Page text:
After the Ryley Community expressed high interest in solar energy during our Public Survey of 2018, Council resolved on December 17, 2019 to acquire a Solar Power Generating System to achieve net-zero consumption of municipal electricity. Presently, the Village pays $14K annually for electricity plus $60K for distribution and service charges. As the Ryley Community demonstrated overwhelming support at the Open House held on February 13, Council confirmed and resolved on February 18, 2020 to move forward – Ryley is going solar net-zero!
The Ryley Solar Power Generating System will be built on the East side of the lagoon, and it will generate enough power to offset our $14K annual electricity usage. The project has been approved for a grant of $105K from the Alberta Municipal Solar Program (AMSP). FYI – as this project will be connected to the grid, we will always be required to pay for the distribution and service charges.
The basic operation is this: we will continue to consume (buy) electricity from the grid for our municipal buildings, the skating rink and the campground. At the same time, we will generate (sell) electricity back into the grid from the solar plant. Over a year, we would generate less electricity in winter and more in summer. It just so happens that Ryley is located in a peak solar exposure area within Alberta so this makes solar energy a great choice for us. Regulation does not allow us to gain a profit from our solar electricity so we will get a maximum credit to the total amount of electricity that we consume. That said, any over-generation that we produce will offset other carbon producers by our very own Ryley green energy.
Our Ryley Solar Power Generation Plant will cost the Village $175K and has a life-cycle of 30-years ($280K total project cost minus $105K rebate from AMSP). The $14K annual consumption savings will realize approximately $12K after paying a $2K annual fee for warranty and lifetime 24/7 maintenance. Simple return of investment (ROI) looks like this: $175K / $12K = 14 1/2 years to pay for the project. Therefore, the remaining 15 1/2 years of life on the plant would yield a $12K savings on our annual budget. Of course, Ryley is contributing to a greener world even if we saw zero savings.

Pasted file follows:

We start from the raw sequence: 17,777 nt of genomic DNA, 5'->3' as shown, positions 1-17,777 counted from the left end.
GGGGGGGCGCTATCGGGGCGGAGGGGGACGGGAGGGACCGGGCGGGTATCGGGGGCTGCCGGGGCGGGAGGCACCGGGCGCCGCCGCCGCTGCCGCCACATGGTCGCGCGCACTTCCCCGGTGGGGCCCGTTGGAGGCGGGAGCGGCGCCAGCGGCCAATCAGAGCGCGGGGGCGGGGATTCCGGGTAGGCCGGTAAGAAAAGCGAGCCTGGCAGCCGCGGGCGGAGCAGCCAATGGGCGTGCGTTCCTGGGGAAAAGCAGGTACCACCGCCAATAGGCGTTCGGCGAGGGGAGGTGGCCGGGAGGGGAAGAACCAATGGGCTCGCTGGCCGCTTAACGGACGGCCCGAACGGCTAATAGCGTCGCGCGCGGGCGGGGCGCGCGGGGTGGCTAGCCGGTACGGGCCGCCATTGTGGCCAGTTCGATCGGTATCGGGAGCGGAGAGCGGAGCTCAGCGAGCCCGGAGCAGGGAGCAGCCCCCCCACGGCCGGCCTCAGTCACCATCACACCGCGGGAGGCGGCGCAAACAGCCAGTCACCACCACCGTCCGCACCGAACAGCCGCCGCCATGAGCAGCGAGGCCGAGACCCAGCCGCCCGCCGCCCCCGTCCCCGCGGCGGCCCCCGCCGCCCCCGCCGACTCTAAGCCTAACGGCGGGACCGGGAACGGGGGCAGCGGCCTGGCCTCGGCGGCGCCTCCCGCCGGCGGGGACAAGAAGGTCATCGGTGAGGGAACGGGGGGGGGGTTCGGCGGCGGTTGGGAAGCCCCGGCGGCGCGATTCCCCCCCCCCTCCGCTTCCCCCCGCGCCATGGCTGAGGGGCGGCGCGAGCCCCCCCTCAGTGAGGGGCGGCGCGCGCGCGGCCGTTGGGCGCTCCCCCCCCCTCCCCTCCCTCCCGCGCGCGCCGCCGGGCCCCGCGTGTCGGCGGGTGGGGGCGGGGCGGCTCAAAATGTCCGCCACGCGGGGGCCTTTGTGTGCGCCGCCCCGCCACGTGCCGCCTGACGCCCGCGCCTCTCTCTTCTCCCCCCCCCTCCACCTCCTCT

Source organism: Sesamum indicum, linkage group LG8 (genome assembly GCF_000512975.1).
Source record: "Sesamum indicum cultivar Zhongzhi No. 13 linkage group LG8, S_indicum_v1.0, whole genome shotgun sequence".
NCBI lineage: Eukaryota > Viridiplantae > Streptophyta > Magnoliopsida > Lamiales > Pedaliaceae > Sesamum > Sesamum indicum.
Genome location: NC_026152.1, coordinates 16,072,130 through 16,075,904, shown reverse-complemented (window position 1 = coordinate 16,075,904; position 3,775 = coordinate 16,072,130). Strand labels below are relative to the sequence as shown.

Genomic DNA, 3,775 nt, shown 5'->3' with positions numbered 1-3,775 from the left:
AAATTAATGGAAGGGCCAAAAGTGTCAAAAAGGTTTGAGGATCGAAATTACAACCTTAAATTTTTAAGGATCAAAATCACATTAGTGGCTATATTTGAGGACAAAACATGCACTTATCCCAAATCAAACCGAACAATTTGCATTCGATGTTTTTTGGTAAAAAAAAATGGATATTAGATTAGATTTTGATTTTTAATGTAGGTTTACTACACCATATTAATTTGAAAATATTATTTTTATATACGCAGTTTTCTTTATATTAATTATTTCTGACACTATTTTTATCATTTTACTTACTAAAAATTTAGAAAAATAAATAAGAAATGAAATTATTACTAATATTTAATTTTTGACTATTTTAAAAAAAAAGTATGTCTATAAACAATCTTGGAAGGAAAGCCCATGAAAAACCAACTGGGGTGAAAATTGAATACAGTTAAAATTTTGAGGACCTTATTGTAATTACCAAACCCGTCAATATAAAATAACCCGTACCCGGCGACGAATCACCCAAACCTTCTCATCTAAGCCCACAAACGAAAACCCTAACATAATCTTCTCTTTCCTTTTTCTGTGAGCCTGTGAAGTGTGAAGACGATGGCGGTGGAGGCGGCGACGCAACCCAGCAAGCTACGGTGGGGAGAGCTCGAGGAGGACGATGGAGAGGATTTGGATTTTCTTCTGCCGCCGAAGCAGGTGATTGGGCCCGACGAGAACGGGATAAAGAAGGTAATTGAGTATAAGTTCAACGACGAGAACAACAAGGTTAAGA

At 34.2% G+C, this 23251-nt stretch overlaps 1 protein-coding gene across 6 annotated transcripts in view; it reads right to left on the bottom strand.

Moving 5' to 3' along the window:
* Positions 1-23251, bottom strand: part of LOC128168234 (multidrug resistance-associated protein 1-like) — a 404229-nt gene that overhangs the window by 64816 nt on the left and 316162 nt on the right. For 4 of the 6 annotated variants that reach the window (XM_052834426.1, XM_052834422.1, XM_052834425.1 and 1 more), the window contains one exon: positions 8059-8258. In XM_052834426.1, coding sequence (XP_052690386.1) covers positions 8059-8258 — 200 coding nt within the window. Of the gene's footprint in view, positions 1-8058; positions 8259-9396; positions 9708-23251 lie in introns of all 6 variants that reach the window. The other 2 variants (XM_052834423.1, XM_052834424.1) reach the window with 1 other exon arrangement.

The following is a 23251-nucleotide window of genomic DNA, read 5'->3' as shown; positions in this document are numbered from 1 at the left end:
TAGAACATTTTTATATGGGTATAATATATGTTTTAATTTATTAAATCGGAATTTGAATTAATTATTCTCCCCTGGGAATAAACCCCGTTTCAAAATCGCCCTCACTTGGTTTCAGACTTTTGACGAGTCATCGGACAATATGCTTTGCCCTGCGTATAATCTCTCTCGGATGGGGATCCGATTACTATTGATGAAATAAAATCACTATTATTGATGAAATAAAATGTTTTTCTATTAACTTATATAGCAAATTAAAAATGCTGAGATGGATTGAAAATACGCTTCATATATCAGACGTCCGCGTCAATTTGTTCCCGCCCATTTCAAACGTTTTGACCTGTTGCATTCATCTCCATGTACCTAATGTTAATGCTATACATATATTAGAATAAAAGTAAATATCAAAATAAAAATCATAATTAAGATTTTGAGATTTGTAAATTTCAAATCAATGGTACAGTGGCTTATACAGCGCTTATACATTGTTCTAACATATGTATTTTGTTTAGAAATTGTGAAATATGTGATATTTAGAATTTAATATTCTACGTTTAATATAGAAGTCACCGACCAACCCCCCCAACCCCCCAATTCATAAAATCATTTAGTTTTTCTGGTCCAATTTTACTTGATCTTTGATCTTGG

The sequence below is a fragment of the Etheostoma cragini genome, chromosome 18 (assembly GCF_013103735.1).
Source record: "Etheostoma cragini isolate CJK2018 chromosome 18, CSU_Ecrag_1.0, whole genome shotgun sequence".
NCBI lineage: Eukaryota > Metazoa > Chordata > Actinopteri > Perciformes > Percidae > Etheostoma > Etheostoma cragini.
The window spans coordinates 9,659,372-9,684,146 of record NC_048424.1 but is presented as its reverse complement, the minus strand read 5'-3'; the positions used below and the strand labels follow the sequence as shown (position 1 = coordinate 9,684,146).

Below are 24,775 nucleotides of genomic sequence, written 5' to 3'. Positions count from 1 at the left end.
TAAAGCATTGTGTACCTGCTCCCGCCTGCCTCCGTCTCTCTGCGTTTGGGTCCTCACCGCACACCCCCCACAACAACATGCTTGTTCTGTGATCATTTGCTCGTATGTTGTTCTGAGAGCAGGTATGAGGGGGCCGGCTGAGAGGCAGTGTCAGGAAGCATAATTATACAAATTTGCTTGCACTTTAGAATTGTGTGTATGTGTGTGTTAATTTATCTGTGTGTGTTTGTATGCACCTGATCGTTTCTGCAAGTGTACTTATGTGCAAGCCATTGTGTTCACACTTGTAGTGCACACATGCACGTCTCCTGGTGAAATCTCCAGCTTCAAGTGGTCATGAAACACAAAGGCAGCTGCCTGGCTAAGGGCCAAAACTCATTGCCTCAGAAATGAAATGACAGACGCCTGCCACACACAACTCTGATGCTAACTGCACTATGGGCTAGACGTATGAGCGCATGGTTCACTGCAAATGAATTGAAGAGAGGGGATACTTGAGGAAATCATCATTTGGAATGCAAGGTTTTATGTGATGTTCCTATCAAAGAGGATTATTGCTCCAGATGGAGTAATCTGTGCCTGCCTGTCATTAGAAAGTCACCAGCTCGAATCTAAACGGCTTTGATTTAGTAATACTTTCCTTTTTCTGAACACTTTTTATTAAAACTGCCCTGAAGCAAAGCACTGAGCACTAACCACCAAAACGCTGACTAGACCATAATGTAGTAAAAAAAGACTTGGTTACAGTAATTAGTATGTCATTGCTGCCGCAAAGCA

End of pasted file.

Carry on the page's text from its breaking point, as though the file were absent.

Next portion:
As electricity prices rise (or fall), we will be insulated because we will generate power and gain credit at equal price that we consume. We will also set aside money to rebuild the project in future. That would be the money saved over the last 15 years, which means we would realize savings immediately if we rebuild in 30 years. Otherwise, if we choose NOT to rebuild in 30 years, we would have those savings available for something else (of course, we would have much more than $12k x 15 years, having carefully invested those savings).
Further, Council will be considering and consulting the Ryley Comuunity on whether we should we exploit the special 2.4% rate at which, Municipalities can borrow… As such, we could realize an outstanding Investment Rate of Return (IRR) on the project and leverage those future savings against the present ROI by spreading the cost over the 30 years ($175K / 30 = $6K) and start investing the difference ($12K – 6K = $6K) much earlier to see a significantly bigger nest egg in 30 years. This is an oversimplified version of a complex economic principle for IRR that actually works out extremely well for this project.
All documentation and reports for this project can be found here:
DANDELION Ryley Committee Presentation